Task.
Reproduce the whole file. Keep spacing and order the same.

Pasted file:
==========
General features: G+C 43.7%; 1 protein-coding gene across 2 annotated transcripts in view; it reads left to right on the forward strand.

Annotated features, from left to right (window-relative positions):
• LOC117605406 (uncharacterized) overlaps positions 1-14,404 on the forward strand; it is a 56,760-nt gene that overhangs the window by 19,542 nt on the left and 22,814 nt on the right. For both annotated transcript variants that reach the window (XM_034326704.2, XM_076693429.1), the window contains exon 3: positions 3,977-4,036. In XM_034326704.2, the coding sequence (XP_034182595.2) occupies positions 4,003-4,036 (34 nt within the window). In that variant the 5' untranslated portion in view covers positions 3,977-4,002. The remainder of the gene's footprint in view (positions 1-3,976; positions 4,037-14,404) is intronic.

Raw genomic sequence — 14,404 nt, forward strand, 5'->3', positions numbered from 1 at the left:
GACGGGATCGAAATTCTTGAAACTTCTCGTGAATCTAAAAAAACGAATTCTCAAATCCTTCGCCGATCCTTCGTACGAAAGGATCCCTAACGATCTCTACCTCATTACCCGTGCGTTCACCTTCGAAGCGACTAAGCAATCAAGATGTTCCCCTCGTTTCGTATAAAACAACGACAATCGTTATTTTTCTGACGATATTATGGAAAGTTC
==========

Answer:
General features: G+C 43.7%; 1 protein-coding gene across 2 annotated transcripts in view; it reads left to right on the forward strand.

Annotated features, from left to right (window-relative positions):
• LOC117605406 (uncharacterized) overlaps positions 1-14,404 on the forward strand; it is a 56,760-nt gene that overhangs the window by 19,542 nt on the left and 22,814 nt on the right. For both annotated transcript variants that reach the window (XM_034326704.2, XM_076693429.1), the window contains exon 3: positions 3,977-4,036. In XM_034326704.2, the coding sequence (XP_034182595.2) occupies positions 4,003-4,036 (34 nt within the window). In that variant the 5' untranslated portion in view covers positions 3,977-4,002. The remainder of the gene's footprint in view (positions 1-3,976; positions 4,037-14,404) is intronic.

Raw genomic sequence — 14,404 nt, forward strand, 5'->3', positions numbered from 1 at the left:
GACGGGATCGAAATTCTTGAAACTTCTCGTGAATCTAAAAAAACGAATTCTCAAATCCTTCGCCGATCCTTCGTACGAAAGGATCCCTAACGATCTCTACCTCATTACCCGTGCGTTCACCTTCGAAGCGACTAAGCAATCAAGATGTTCCCCTCGTTTCGTATAAAACAACGACAATCGTTATTTTTCTGACGATATTATGGAAAGTTC